Led by more cheerful views on current economic conditions, a gauge of consumer sentiment rose to the highest level in three months, exceeding estimates, according to data released Friday.
The University of Michigan-Thomson Reuters consumer-sentiment gauge rose to a preliminary February reading of 76.3 - the highest level since November - from a final January reading of 73.8.
Stocks remained higher after the data....
A gauge of consumer sentiment rose in January more than Wall Street had expected, but overall levels remained relatively low with respondents concerned over higher payroll taxes.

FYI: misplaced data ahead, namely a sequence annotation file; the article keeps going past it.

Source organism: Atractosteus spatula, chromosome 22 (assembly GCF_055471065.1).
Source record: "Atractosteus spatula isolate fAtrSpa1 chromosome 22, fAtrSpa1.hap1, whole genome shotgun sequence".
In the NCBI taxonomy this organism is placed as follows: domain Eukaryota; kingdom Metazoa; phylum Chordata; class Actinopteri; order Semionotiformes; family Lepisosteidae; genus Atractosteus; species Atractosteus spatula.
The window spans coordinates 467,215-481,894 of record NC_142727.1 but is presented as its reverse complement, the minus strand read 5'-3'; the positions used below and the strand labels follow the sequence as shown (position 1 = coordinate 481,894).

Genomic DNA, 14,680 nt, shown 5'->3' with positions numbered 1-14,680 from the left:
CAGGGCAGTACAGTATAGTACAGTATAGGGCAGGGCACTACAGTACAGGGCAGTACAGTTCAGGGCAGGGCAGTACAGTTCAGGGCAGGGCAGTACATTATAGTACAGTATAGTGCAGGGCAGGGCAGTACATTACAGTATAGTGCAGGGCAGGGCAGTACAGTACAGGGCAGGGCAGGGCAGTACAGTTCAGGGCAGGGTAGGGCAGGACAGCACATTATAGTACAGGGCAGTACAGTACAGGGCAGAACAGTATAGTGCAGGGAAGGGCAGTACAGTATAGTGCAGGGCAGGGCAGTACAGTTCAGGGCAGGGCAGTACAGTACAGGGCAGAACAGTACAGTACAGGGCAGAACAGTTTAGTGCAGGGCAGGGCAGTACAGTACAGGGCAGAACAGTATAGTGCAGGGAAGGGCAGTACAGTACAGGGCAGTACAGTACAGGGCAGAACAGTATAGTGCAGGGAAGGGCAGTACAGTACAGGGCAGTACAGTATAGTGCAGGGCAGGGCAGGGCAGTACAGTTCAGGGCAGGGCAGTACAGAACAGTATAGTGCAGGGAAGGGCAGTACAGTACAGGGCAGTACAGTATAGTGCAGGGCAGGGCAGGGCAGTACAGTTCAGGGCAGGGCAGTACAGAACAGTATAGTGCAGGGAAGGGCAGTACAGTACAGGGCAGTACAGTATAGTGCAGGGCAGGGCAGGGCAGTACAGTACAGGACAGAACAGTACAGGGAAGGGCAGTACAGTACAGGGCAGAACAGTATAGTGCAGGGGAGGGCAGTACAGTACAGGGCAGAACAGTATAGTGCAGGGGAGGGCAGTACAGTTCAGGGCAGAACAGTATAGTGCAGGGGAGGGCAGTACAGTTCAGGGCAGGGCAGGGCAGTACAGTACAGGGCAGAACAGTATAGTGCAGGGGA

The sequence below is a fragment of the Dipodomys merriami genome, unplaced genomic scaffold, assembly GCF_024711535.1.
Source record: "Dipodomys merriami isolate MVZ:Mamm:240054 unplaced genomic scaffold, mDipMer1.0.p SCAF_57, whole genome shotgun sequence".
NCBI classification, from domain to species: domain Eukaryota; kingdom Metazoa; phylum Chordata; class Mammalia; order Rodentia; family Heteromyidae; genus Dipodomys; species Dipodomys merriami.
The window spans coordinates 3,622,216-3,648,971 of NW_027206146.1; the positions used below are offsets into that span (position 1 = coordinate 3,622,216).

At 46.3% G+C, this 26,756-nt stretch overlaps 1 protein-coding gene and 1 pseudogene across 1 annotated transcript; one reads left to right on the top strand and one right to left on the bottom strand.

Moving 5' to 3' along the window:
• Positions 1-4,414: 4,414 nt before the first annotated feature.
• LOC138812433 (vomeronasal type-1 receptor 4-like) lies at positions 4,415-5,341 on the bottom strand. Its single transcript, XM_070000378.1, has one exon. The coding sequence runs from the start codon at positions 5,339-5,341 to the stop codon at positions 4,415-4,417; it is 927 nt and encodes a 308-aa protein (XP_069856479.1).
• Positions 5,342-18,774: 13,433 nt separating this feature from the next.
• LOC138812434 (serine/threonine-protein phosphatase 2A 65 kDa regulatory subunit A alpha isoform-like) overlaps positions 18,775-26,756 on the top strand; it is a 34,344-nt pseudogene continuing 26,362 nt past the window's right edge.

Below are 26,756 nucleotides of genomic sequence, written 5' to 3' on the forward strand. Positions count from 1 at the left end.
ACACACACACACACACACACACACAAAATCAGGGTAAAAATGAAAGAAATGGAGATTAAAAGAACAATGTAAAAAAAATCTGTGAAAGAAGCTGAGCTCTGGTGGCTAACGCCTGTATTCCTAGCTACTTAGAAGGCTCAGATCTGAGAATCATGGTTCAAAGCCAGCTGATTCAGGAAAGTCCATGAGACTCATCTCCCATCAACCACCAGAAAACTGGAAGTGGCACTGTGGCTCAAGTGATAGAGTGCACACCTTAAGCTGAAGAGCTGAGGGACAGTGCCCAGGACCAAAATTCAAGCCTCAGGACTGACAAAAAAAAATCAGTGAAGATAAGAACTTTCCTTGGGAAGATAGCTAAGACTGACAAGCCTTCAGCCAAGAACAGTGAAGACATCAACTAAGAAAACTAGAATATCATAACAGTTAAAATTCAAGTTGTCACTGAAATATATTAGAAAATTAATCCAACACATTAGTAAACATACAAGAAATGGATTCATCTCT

The University of Michigan-Thomson Reuters sentiment gauge rose to a January reading of 73.8, up from 72.9 in December. Economists polled by MarketWatch had expected a final January reading of 71.5, compared with a preliminary reading of 71.3, with higher payroll taxes continuing to weigh on consumers' moods.
"The end of the payroll tax holiday had a significant impact on consumer confidence, especially among lower-income households," said Richard Curtin, the survey's chief economist.